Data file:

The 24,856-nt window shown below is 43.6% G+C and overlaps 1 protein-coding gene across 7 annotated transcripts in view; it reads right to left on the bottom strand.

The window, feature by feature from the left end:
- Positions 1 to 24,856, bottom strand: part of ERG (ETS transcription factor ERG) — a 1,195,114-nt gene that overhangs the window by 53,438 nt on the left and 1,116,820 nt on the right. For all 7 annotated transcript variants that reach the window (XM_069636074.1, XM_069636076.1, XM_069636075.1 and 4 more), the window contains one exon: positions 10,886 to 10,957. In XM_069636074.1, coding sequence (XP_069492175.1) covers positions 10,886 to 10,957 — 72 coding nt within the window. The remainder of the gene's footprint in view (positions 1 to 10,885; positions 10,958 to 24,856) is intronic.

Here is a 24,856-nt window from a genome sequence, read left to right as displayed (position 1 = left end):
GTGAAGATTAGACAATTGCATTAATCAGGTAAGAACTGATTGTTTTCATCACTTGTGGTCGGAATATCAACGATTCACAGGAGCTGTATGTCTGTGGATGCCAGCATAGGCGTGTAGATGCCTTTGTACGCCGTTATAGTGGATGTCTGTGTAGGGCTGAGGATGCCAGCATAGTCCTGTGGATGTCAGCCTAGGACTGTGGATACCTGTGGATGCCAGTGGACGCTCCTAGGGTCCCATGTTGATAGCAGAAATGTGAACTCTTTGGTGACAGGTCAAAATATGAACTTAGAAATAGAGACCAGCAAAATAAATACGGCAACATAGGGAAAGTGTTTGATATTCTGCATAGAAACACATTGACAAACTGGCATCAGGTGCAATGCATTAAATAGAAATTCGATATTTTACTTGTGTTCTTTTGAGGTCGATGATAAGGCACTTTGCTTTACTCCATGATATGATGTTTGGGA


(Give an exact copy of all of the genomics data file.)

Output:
The 24,856-nt window shown below is 43.6% G+C and overlaps 1 protein-coding gene across 7 annotated transcripts in view; it reads right to left on the bottom strand.

The window, feature by feature from the left end:
- Positions 1 to 24,856, bottom strand: part of ERG (ETS transcription factor ERG) — a 1,195,114-nt gene that overhangs the window by 53,438 nt on the left and 1,116,820 nt on the right. For all 7 annotated transcript variants that reach the window (XM_069636074.1, XM_069636076.1, XM_069636075.1 and 4 more), the window contains one exon: positions 10,886 to 10,957. In XM_069636074.1, coding sequence (XP_069492175.1) covers positions 10,886 to 10,957 — 72 coding nt within the window. The remainder of the gene's footprint in view (positions 1 to 10,885; positions 10,958 to 24,856) is intronic.

Here is a 24,856-nt window from a genome sequence, read left to right as displayed (position 1 = left end):
GTGAAGATTAGACAATTGCATTAATCAGGTAAGAACTGATTGTTTTCATCACTTGTGGTCGGAATATCAACGATTCACAGGAGCTGTATGTCTGTGGATGCCAGCATAGGCGTGTAGATGCCTTTGTACGCCGTTATAGTGGATGTCTGTGTAGGGCTGAGGATGCCAGCATAGTCCTGTGGATGTCAGCCTAGGACTGTGGATACCTGTGGATGCCAGTGGACGCTCCTAGGGTCCCATGTTGATAGCAGAAATGTGAACTCTTTGGTGACAGGTCAAAATATGAACTTAGAAATAGAGACCAGCAAAATAAATACGGCAACATAGGGAAAGTGTTTGATATTCTGCATAGAAACACATTGACAAACTGGCATCAGGTGCAATGCATTAAATAGAAATTCGATATTTTACTTGTGTTCTTTTGAGGTCGATGATAAGGCACTTTGCTTTACTCCATGATATGATGTTTGGGA